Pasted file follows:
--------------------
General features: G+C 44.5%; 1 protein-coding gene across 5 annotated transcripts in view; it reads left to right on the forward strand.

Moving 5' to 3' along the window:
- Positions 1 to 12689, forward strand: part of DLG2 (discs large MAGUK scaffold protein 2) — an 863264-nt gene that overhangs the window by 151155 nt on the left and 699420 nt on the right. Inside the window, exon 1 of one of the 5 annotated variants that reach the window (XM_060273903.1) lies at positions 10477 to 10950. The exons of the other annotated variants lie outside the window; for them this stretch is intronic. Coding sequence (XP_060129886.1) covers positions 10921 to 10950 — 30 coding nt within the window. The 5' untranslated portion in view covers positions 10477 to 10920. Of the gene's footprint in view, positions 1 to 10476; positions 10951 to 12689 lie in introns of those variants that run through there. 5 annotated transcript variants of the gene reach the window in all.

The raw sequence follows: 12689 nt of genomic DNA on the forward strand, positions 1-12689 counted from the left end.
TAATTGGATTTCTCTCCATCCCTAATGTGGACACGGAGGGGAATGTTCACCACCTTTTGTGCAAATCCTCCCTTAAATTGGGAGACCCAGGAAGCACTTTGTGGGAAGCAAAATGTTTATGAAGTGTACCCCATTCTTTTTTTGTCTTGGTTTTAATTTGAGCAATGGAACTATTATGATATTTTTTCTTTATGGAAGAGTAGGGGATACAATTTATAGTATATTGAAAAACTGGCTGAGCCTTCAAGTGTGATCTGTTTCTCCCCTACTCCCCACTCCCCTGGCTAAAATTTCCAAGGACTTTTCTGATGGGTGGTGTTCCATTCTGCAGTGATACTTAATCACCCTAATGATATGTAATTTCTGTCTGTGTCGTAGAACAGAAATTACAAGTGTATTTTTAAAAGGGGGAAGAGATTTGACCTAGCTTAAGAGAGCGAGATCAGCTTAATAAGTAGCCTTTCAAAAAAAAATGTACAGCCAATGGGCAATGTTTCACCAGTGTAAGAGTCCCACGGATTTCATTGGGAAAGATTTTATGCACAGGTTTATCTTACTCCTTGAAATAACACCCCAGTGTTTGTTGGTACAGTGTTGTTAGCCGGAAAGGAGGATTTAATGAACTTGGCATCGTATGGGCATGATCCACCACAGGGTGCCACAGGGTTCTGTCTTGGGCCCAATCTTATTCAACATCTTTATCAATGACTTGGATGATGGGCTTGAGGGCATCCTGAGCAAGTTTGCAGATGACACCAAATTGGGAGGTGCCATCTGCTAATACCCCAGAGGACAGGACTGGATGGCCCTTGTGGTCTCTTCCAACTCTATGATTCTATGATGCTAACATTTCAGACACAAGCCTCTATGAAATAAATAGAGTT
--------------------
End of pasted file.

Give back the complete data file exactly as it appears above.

General features: G+C 44.5%; 1 protein-coding gene across 5 annotated transcripts in view; it reads left to right on the forward strand.

Moving 5' to 3' along the window:
- Positions 1 to 12689, forward strand: part of DLG2 (discs large MAGUK scaffold protein 2) — an 863264-nt gene that overhangs the window by 151155 nt on the left and 699420 nt on the right. Inside the window, exon 1 of one of the 5 annotated variants that reach the window (XM_060273903.1) lies at positions 10477 to 10950. The exons of the other annotated variants lie outside the window; for them this stretch is intronic. Coding sequence (XP_060129886.1) covers positions 10921 to 10950 — 30 coding nt within the window. The 5' untranslated portion in view covers positions 10477 to 10920. Of the gene's footprint in view, positions 1 to 10476; positions 10951 to 12689 lie in introns of those variants that run through there. 5 annotated transcript variants of the gene reach the window in all.

The raw sequence follows: 12689 nt of genomic DNA on the forward strand, positions 1-12689 counted from the left end.
TAATTGGATTTCTCTCCATCCCTAATGTGGACACGGAGGGGAATGTTCACCACCTTTTGTGCAAATCCTCCCTTAAATTGGGAGACCCAGGAAGCACTTTGTGGGAAGCAAAATGTTTATGAAGTGTACCCCATTCTTTTTTTGTCTTGGTTTTAATTTGAGCAATGGAACTATTATGATATTTTTTCTTTATGGAAGAGTAGGGGATACAATTTATAGTATATTGAAAAACTGGCTGAGCCTTCAAGTGTGATCTGTTTCTCCCCTACTCCCCACTCCCCTGGCTAAAATTTCCAAGGACTTTTCTGATGGGTGGTGTTCCATTCTGCAGTGATACTTAATCACCCTAATGATATGTAATTTCTGTCTGTGTCGTAGAACAGAAATTACAAGTGTATTTTTAAAAGGGGGAAGAGATTTGACCTAGCTTAAGAGAGCGAGATCAGCTTAATAAGTAGCCTTTCAAAAAAAAATGTACAGCCAATGGGCAATGTTTCACCAGTGTAAGAGTCCCACGGATTTCATTGGGAAAGATTTTATGCACAGGTTTATCTTACTCCTTGAAATAACACCCCAGTGTTTGTTGGTACAGTGTTGTTAGCCGGAAAGGAGGATTTAATGAACTTGGCATCGTATGGGCATGATCCACCACAGGGTGCCACAGGGTTCTGTCTTGGGCCCAATCTTATTCAACATCTTTATCAATGACTTGGATGATGGGCTTGAGGGCATCCTGAGCAAGTTTGCAGATGACACCAAATTGGGAGGTGCCATCTGCTAATACCCCAGAGGACAGGACTGGATGGCCCTTGTGGTCTCTTCCAACTCTATGATTCTATGATGCTAACATTTCAGACACAAGCCTCTATGAAATAAATAGAGTT